Despite the rigorous global efforts to control SARS-CoV-2 transmission, it continues to pose a serious threat to humans with the frequent emergence of new variants. Thus, robust therapeutics to combat the virus are a desperate need. The SARS-CoV-2 spike (S) protein is an important target protein as it mediates the entry of the virus inside the host cells, which is initiated by the binding of the receptor-binding domain (RBD) to its cognate receptor, angiotensin-converting enzyme 2 (ACE-2). Herein, the inhibition potential of several naturally occurring coumarins was investigated against the spike proteins of SARS-CoV-2 variants using computational approaches. Molecular docking studies revealed 26 coumarins with better binding energies than the reference ligands, molnupiravir and ceftazidime, against the S-RBD of the omicron variant. The top 10 best-docked coumarins were further analyzed to understand their binding interactions against the spike proteins of other variants (wild-type, Alpha, Beta, Gamma, and Delta), and these studies also demonstrated decent binding energies. Physicochemical, QSAR, and pharmacokinetics analyses of the coumarins revealed wedelolactone as the best inhibitor of the spike protein with ideal Lipinski's drug-likeness and optimal ADMET properties. Furthermore, coarse-grained molecular dynamics (MD) simulation studies of spike protein-wedelolactone complexes validated the stable binding of wedelolactone in the respective binding pockets. As an outcome, wedelolactone could be utilized to develop a potent drug candidate against COVID-19 by blocking the viral entry into the host cell. [ FROM AUTHOR]
Despite ongoing vaccination programs against COVID-19 around the world, cases of infection are still rising with new variants. This infers that an effective antiviral drug against COVID-19 is crucial along with vaccinations to decrease cases. A potential target of such antivirals could be the membrane components of the causative pathogen, SARS-CoV-2, for instance spike (S) protein. In our research, we have deployed in vitro screening of crude extracts of seven ethnomedicinal plants against the spike receptor-binding domain (S1-RBD) of SARS-CoV-2 using an enzyme-linked immunosorbent assay (ELISA). Following encouraging in vitro results for Tinospora cordifolia, in silico studies were conducted for the 14 reported antiviral secondary metabolites isolated from T. cordifolia-a species widely cultivated and used as an antiviral drug in the Himalayan country of Nepal-using Genetic Optimization for Ligand Docking (GOLD), Molecular Operating Environment (MOE), and BIOVIA Discovery Studio. The molecular docking and binding energy study revealed that cordifolioside-A had a higher binding affinity and was the most effective in binding to the competitive site of the spike protein. Molecular dynamics (MD) simulation studies using GROMACS 5.4.1 further assayed the interaction between the potent compound and binding sites of the spike protein. It revealed that cordifolioside-A demonstrated better binding affinity and stability, and resulted in a conformational change in S1-RBD, hence hindering the activities of the protein. In addition, ADMET analysis of the secondary metabolites from T. cordifolia revealed promising pharmacokinetic properties. Our study thus recommends that certain secondary metabolites of T. cordifolia are possible medicinal candidates against SARS-CoV-2.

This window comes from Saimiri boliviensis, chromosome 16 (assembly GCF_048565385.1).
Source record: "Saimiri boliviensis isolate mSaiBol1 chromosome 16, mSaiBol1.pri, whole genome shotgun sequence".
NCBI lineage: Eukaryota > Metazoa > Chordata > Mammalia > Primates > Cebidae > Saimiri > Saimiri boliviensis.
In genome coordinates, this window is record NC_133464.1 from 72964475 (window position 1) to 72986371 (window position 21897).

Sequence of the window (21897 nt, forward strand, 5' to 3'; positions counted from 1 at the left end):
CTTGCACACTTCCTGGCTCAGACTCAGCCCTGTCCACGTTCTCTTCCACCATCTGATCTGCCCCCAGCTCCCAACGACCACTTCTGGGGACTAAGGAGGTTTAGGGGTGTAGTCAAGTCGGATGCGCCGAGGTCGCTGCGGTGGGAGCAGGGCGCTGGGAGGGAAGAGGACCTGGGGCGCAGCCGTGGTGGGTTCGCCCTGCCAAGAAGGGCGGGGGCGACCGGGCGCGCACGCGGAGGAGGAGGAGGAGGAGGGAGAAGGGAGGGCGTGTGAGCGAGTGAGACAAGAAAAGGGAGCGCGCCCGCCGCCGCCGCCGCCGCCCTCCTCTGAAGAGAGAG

Subject(s)COVID-19 , Plants, Medicinal , Humans , Spike Glycoprotein, Coronavirus/metabolism , SARS-CoV-2/metabolism , Molecular Docking Simulation , Plants, Medicinal/metabolism , Altitude , Nepal , Antiviral Agents/chemistry , Protein Binding , Molecular Dynamics Simulation
The in silico method has provided a versatile process of developing lead compounds from a large database in a short duration. Therefore, it is imperative to look for vaccinations and medications that can stop the havoc caused by SARS-CoV-2. The spike protein of SARS-CoV-2 is required for the viral entry into the host cells, hence inhibiting the virus from fusing and infecting the host. This study determined the binding interactions of 36 flavonoids along with two FDA-approved drugs against the spike protein receptor-binding domain of SARS-CoV-2 through molecular docking and molecular dynamics (MD) simulations. In addition, the molecular mechanics generalized Born surface area (MM/GBSA) approach was used to calculate the binding-free energy (BFE). Flavonoids were selected based on their in vitro assays on SARS-CoV and SARS-CoV-2. Our pharmacokinetics study revealed that cyanidin showed good drug-likeness, fulfilled Lipinski's rule of five, and conferred favorable toxicity parameters. Furthermore, MD simulations showed that cyanidin interacts with spike protein and alters the conformation and binding-free energy suited. Finally, an in vitro assay indicated that about 50% reduction in the binding of hACE2 with S1-RBD in the presence of cyanidin-containing red grapes crude extract was achieved at approximately 1.25 mg/mL. Hence, cyanidin may be a promising adjuvant medication for the SARS-CoV-2 spike protein based on in silico and in vitro research.